Take my word for it. Lady Gaga on screen in A Star Is Born is positively luminous, especially in scenes where she wears no makeup.
The camera loves her, and so will audiences.
At her press conference in Toronto, Canada, however, she favours an austere look, her hair bobbed and dyed blonde.
During the Q&A, the 32-year-old singer becomes quite emotional, twice needing to wipe her eyes.
In this the third remake of the Hollywood classic, she co-stars opposite Bradley Cooper, who also directed the film.
When I asked if she read my Star2 article which appeared in October 2015, she surprises me with a kiss.
No tears this time.
The role of Ally in A Star Is Born must be a dream come true for you. What were your fears going into production?
The challenge I had to face was being completely vulnerable for most of the film.
I wore no makeup, which was something that was very important to Bradley. He was able to pull a vulnerability out of me that I might not have been able to pull out by myself. And he made me feel so comfortable.
What makes him so incredible as a director, is that he is laser focused. I learned so much from him. He’s just incredible at what he does. Initially I was afraid, but then when you get into the water with somebody who is really good at treading water, that’s when we hit light speed.
How was your first meeting with him?
I met Bradley at my house in California, and the second I saw his eyes, we had an instant connection. And before I knew it, I was feeding him leftover pasta.
He’s Italian, we are both from the East Coast, so we had just an instant synergy.
And shortly after that, he asked me if I would sing with him, a song called Midnight Special.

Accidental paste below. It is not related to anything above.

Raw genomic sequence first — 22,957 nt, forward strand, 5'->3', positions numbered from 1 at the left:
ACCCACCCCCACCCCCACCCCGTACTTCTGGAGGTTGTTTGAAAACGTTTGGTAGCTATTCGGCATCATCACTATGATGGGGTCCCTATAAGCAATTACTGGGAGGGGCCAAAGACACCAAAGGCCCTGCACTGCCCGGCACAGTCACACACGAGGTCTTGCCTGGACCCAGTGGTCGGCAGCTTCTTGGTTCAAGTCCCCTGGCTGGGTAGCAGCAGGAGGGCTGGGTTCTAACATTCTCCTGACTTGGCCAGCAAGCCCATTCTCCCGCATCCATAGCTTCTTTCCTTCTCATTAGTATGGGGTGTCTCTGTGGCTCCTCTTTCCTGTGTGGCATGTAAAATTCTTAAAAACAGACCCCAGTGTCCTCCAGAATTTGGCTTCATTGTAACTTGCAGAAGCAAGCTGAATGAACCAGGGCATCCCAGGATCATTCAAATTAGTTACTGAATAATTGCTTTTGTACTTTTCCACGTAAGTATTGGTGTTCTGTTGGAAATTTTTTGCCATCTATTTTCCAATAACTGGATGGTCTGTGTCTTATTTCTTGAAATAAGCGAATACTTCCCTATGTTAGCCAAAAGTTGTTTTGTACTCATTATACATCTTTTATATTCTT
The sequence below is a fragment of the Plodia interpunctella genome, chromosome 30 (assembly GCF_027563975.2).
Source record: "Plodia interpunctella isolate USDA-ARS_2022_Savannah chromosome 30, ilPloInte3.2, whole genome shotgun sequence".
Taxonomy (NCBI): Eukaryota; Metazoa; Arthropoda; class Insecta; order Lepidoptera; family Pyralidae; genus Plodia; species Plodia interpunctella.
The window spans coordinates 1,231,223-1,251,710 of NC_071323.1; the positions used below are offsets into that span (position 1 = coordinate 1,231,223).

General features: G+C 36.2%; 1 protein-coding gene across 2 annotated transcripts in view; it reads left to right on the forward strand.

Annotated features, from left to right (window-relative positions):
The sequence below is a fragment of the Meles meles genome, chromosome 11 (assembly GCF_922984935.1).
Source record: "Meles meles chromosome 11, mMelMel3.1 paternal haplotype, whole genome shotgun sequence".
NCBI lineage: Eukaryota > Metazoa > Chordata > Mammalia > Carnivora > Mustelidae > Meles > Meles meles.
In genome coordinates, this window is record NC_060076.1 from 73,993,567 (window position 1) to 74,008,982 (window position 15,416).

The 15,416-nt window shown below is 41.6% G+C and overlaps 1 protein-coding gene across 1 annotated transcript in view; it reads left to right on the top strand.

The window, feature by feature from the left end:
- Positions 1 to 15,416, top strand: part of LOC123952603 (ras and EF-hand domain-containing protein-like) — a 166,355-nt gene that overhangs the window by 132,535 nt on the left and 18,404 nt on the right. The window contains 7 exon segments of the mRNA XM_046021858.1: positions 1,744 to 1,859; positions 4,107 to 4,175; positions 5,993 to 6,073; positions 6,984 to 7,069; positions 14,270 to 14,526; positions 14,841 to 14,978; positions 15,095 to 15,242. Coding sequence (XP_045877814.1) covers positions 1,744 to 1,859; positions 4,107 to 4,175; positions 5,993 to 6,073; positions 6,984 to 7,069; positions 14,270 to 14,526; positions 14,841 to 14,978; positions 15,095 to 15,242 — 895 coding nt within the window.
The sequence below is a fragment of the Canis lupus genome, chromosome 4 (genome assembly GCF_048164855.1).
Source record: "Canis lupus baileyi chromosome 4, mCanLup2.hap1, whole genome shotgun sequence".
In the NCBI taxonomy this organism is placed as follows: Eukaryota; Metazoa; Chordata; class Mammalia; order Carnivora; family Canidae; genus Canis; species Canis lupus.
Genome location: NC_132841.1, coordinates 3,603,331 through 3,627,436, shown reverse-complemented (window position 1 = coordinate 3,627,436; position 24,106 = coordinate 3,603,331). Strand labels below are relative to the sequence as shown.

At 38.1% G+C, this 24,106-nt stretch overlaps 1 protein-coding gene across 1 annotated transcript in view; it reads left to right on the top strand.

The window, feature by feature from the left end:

So, I quickly printed out the sheet music, and I played piano with him.
As I began to play, he started to sing, and I stopped immediately, and I said, “Oh my gosh, Bradley, you have an incredible voice.”
How important is having an acting career to you?
When I am Gaga in concert, I am not acting so it is very important me. When I started out, I studied method acting for almost 10 years. I studied Strasberg. Strasberg is arguably the most dangerous form of method acting; it’s where you embrace becoming the character and you call upon sensory memories. It is so powerful, it takes you back to a place that you remember as a child.
It was never important to me that I was in control of the art. What is important is that I allow the art to be in control of me.
And that’s why I like being an actress, because I am simply here to serve the giver.
Can you talk about your Italian heritage?
My father’s sister died when she was 19 years old; he was 15. I never knew her, but something about him losing her very early in his life and not knowing she was sick – she had lupus; it really destroyed him, and it destroyed my grandparents.
My grandparents came on a boat from Sicily. My grandfather was a shoemaker. The other side of my family is from Venice; that grandpa worked in insurance.